Axis of Conversation is a broken-hearted dance party made of strings, samples and stolen noises covered dust. Falling somewhere between Bowie, Brahms, The Books and Broken Social Scene, it’s a band that’s pretty difficult to pigeonhole.  Perhaps it’s easiest to call it a band full of surprises.  If you’re familiar with its introspective recordings and you’re seeing it live for the first time, you might be a bit shocked to find a confident collective in full control of the sweat-soaked dancefloor at its feet.  Yet, that’s exactly what you’d find.

Here's a link to one of their songs: Memorial Hall.  Chris wrote the song and is on lead vocal. 

And here are the answers from Chris dela Torre when the Musical Immigrant asked him to Press Play >


Between my turntable, my car speakers and my iPod buds in the last 24 hours... The GoGo's Beauty and The Beat, Foo Fighters' Medium Rare, TV On The Radio's Nine Types of Light and This American Life podcasts.


Radiohead's Kid A taught me that you don't need rock to make rock. The use of space, ambient sounds and unconventional song structures can produce music that's adventurous, rewarding and chock-full of pop sensibilities for those who wish to seek them out.

Christ dela Torre performing at the Calgary Folk Music Festival 

Platinum Blonde's Standing In The Dark. I still don't know how or why I convinced my mom to buy it for me. I was in the 3rd grade, shopping with Mom at Woolco. I had never heard their music, but something about the bad hair and tight leather on the cover drew me in. The first records I purchased with my own money were Public Enemy's Fear Of A Black Planet and Bobby Brown's Dance!! Ya Know It.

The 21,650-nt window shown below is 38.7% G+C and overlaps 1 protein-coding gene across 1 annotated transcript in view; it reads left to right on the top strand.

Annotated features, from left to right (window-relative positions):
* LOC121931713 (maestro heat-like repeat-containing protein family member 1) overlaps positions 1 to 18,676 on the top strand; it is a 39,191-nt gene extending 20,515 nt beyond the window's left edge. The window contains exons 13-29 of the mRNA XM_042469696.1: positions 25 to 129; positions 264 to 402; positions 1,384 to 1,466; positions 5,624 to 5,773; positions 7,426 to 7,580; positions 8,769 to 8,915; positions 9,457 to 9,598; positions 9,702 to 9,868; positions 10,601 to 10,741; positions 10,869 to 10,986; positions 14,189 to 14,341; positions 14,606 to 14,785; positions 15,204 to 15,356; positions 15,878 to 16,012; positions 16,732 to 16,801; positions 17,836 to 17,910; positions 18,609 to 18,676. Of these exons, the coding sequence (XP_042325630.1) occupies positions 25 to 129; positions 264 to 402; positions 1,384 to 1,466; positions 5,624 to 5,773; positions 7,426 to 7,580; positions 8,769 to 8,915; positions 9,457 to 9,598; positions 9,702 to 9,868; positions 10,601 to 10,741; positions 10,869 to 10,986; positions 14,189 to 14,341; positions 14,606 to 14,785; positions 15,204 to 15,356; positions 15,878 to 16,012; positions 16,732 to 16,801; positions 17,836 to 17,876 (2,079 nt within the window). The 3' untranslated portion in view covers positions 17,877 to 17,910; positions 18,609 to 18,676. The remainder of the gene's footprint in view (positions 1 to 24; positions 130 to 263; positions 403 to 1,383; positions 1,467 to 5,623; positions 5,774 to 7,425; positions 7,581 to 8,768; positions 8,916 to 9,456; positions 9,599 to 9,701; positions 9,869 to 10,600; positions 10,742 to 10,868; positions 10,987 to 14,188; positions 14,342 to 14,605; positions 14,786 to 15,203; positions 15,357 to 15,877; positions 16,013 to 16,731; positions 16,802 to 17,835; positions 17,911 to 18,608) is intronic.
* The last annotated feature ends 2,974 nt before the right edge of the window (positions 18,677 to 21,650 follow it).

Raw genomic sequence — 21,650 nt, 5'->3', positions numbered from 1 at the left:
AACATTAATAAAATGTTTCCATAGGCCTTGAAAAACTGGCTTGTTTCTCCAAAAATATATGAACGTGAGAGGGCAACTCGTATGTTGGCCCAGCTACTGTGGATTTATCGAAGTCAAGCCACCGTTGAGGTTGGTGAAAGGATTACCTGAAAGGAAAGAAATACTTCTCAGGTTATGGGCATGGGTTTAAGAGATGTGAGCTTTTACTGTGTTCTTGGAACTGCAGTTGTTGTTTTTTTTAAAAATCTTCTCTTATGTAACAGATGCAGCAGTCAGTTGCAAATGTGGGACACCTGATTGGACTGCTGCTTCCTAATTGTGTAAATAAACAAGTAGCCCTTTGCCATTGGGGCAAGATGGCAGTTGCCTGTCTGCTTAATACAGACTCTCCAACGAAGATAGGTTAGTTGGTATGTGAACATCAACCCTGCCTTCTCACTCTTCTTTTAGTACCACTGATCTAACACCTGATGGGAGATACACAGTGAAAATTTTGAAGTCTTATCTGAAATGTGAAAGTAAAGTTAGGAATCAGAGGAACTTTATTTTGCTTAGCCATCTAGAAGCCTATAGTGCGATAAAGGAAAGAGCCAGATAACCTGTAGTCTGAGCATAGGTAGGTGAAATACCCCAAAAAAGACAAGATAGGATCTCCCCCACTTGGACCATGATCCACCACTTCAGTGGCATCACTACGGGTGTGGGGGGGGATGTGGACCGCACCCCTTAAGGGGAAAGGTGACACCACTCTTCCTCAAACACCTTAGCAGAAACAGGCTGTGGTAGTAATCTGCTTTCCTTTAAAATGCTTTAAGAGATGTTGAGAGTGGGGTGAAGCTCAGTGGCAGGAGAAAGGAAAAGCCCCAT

I love the Smashing Pumpkins' version of Thin Lizzy's 'Dancing In The Moonlight'. They slowed it down and played it with acoustic guitars and brushes. It did an unusual justice to the original by turning it into an introspective and almost somber summer jam.


Enya's Box of Dreams box-set. That shit is hype.


Jason Collett's Idols of Exile is THE summer roadtrip album.

I'm still very proud of the All We Make Is Enemies 7-inch. At 3 tracks and 12 minutes, it's a high-impact release for low-impact people.


Oh God, so many. While I appreciate the craft and the struggle that goes into making records, I have two crates full of records and CDs that smell so bad that I have to keep them in my shed.

Follow Chris on twitter @chrisdelatorre

Thursday, June 2, 2011

David Francey at the 2011 Calgary Folk Music Festival